Presentation on theme: "By Sangon Kim Maura Gerke. Location These regions range in size from just a few square meters to thousands of square kilometers. Scattered throughout."— Presentation transcript:
Location These regions range in size from just a few square meters to thousands of square kilometers. Scattered throughout the earth, several are remnants from the Pleistocene glaciation. Many ponds are seasonal, lasting just a couple of months (such as sessile pools) while lakes may exist for hundreds of years or more. Natural lakes on Earth are generally found in mountainous areas, rift zones, and areas with ongoing or recent glaciation.
Have numerous small invertebrate animals (zooplanktons), both herbivores and carnivores. Finfish annd shellfish Their gills must be able to diffuse dissolved gasses while keeping the salts in the body fluids inside. Their scales reduce water diffusion through the skin: freshwater fish that have lost too many scales will die. They also have well developed kidneys to reclaim salts from body fluids before excretion.
Lack of rigid structures in freshwater plants. This is due to the density of the water (much higher than that of an open air environment), which 'pushes' against the plant in its daily life. This allows such plants to be more flexible against oncoming water tides, and prevents damage to the plant. As plants require a minimum concentration of gases in their diet such as carbon dioxide, they require a degree of buoyancy so that contact can be made with the open air environment. Adaptations may include; Air Spaces - Air spaces in the plant will decrease density and increase buoyancy. Broad Leaves - Broader leaves will spread their weight more evenly across the water surface allowing them to float. Waxy Cuticle - On the upper half to allow water to run off the surface to prevent the weight of the water dragging the leaves under the surface.
The sunlight supports the growth of rooted plants from shore to shore. Some pond plants grow entirely underwater or have parts that extend above the surface. Leafy plants may float on the surface. Other plants can grow along the pond edge. If left alone, ponds will eventually fill in with dirt and debris until they become solid land. It often takes hundreds of years for a pond to be transformed from a body of clear water into soil.
Three Other Features Eutrophication– an increase in the concentration of nutrient content to an extent that increases the primary productivity of the waterbody (increase in phytoplankton). Divided into three zones according to depth and distance from shoreline-1) littoral zone 2) limnetic zone 3) profundal zone A recent tectonic uplift of a mountain range can create bowl-shaped depressions that accumulate water and form lakes.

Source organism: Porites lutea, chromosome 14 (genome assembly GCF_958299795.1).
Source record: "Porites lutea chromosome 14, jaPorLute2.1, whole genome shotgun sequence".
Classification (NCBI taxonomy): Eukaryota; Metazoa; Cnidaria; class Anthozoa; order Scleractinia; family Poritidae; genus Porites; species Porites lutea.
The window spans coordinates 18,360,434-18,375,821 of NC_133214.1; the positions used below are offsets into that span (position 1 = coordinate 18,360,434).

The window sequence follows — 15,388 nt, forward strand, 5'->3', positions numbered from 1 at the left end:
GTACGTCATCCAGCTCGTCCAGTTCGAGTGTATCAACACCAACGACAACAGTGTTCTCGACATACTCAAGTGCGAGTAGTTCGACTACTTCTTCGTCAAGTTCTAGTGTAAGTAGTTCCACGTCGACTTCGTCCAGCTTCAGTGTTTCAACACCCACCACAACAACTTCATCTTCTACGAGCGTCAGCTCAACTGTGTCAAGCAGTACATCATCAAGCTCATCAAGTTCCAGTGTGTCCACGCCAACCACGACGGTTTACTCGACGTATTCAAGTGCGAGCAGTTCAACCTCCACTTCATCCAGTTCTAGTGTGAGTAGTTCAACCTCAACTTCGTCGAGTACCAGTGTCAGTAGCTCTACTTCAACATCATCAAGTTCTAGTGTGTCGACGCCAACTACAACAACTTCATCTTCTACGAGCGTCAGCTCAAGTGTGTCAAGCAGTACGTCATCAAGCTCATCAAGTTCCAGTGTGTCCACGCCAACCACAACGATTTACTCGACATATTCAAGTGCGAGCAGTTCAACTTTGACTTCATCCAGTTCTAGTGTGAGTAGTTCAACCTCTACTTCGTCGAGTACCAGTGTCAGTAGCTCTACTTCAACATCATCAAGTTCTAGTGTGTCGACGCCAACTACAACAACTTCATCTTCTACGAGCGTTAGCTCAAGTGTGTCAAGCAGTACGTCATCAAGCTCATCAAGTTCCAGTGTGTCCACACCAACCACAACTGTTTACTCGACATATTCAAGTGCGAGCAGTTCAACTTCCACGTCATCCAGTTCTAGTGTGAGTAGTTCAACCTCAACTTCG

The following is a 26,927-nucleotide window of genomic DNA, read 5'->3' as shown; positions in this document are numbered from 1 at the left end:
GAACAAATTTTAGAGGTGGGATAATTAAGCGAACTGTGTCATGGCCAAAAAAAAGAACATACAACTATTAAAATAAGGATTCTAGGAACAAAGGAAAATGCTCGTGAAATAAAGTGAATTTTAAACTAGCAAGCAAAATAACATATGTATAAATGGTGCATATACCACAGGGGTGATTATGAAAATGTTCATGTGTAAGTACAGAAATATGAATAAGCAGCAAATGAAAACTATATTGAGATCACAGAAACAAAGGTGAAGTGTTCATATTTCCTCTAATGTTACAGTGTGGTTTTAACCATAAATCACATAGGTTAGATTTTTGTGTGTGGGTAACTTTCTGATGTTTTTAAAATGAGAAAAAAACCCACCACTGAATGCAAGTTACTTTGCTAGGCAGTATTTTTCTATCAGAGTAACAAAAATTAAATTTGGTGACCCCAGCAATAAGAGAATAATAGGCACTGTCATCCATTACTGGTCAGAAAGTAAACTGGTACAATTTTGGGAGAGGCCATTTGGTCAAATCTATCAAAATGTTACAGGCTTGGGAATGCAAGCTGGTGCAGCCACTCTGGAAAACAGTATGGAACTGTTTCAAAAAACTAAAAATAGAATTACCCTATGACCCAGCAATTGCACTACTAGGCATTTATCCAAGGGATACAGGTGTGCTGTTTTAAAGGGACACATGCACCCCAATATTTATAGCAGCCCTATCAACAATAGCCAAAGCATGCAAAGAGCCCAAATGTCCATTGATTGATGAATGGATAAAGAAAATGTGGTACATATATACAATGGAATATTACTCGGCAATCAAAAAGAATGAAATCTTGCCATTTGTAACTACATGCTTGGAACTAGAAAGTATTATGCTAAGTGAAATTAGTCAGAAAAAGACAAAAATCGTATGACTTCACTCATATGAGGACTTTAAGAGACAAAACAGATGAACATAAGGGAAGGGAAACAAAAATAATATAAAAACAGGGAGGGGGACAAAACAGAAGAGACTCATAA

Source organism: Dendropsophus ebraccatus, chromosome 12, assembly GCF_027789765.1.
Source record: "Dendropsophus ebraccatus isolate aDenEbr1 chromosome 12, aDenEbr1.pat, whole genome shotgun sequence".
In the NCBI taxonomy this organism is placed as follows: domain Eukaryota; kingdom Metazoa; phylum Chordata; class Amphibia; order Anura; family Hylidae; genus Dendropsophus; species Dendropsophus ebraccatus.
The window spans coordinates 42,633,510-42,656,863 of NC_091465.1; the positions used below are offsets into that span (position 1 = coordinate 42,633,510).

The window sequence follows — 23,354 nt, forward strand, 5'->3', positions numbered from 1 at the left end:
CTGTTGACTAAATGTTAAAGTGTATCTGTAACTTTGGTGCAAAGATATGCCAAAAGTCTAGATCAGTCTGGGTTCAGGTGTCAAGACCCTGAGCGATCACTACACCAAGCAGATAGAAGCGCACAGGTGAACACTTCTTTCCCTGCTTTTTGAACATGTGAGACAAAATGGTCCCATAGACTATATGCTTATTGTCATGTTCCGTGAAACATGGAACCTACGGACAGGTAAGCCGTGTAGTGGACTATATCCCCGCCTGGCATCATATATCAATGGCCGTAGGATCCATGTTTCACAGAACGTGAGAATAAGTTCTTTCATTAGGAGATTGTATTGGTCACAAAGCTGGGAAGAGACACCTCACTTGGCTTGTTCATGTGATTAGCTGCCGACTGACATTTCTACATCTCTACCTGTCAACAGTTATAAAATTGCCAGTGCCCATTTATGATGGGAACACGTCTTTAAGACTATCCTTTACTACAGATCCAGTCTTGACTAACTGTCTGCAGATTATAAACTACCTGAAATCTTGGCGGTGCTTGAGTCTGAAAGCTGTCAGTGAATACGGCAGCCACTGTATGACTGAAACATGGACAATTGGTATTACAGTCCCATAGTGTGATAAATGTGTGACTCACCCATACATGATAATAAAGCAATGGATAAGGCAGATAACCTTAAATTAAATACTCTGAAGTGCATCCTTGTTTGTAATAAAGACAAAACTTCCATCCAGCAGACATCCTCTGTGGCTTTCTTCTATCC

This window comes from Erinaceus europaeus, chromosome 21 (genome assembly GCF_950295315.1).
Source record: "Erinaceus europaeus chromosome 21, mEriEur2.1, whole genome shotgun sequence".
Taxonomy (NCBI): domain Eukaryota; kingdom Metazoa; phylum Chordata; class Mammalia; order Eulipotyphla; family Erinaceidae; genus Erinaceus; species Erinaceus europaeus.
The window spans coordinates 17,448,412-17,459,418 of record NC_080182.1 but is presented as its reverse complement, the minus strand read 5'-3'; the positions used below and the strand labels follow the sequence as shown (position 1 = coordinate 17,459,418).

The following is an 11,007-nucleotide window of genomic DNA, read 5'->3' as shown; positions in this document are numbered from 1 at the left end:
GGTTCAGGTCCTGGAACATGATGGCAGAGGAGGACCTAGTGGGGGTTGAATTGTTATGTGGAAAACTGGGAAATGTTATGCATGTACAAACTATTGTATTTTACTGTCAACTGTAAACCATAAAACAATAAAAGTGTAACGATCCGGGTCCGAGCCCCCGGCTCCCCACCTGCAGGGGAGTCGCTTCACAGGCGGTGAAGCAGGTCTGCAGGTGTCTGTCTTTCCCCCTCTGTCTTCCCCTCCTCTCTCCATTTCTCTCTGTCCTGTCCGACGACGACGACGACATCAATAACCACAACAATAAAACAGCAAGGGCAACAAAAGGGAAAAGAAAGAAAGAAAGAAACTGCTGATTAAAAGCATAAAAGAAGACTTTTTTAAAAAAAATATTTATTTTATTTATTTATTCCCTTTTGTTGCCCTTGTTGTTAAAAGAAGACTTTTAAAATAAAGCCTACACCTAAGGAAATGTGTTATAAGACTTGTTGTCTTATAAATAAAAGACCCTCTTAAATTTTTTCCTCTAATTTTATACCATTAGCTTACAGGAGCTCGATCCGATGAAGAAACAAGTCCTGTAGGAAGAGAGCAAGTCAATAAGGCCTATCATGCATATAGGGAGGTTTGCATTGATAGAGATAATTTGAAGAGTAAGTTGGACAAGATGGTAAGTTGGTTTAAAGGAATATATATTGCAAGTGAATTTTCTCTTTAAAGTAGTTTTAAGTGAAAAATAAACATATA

Value to Humans Critical to our water supply for homes, industry, recreation, and agriculture. Water reservoir Many lakes are artificial and are constructed for hydro- electric power generation, aesthetic purposes, recreational purposes, industrial use, agricultural use or domestic water supply.
The amount of water that these reservoirs contain is dropping significantly due to human activities. The pollutants from the air and un-processesed water disturb the pH and increase the factors in killing aquatic organisms. The global warming causes water temperature rise each year which depletes oxygen molecules needed by aquatic organisms to survive. The extensive use of fertilizers add excessive nutrients such as phosphorous and nitrogen that cause the eutrophication of the lake.
Animals Platypus Ornithorhynchus anatinus Webbed, clawed feet and leathery bill Caiman Caiman crocodilus Leathery skin Carp Cyprinus carpio Large scales
Species Diversity Limited because separated from other water sources Many species of plankton Most life in shallower waters
Plants Cattails Typha latifolia Large spongy brown spike Lotus flower Nelumbo nucifera Rapidly spreading pink or white flowers Giant bulrush Schoenoplectus californicus 10ft tall sharp blades
Temperature Range Temperature varies in ponds and lakes seasonally. During the summer, the temperature can range from 4° C near the bottom to 22° C at the top. During the winter, the temperature at the bottom can be 4° C while the top is 0° C (ice). In between the two layers, there is a narrow zone called the thermocline where the temperature of the water changes rapidly. During the spring and fall seasons, there is a mixing of the top and bottom layers, usually due to winds, which results in a uniform water temperature of around 4° C. This mixing also circulates oxygen throughout the lake. Of course there are many lakes and ponds that do not freeze during the winter, thus the top layer would be a little warmer.
Precipitation Rain and snow replenish freshwater lakes and ponds Moisture in the air from evaporation creates clouds and causes more precipitation Some precipitation seeps into the ground but other becomes runoff into ponds and lakes
Works cited Johnson, Larry. Lamb Annette. “Pond Life” 2000. 42explore. 1 Sep. 2010 http://42explore.com/pond.htmhttp://42explore.com/pond.htm “Pond” 2005 Island Creeks. 1 Sep. 2010. http://www.fcps.edu/islandcreekes/ecology/pond.htm http://www.fcps.edu/islandcreekes/ecology/pond.htm “LAKES AND PONDS.” Biomes of the World 2003. Explore Biodiversity and Wild Classroom. 1 Sep. 2010. http://www.thewildclassroom.com/biomes/lake.html http://www.thewildclassroom.com/biomes/lake.html
Works Cited Ponds and lakes. (2002). Retrieved from http://www.mbgnet.net/fresh/lakes/index.htm http://www.mbgnet.net/fresh/lakes/index.htm Ponds and lakes: plants. (2010). Retrieved from http://www.bcgrasslands.org/grasslands/pondsla kes/plants.htm Sen, D. (2010, April 2). Freshwater biome abiotic factors. Retrieved from http://www.ehow.com/list_6190259_freshwater- biome-abiotic-factors.html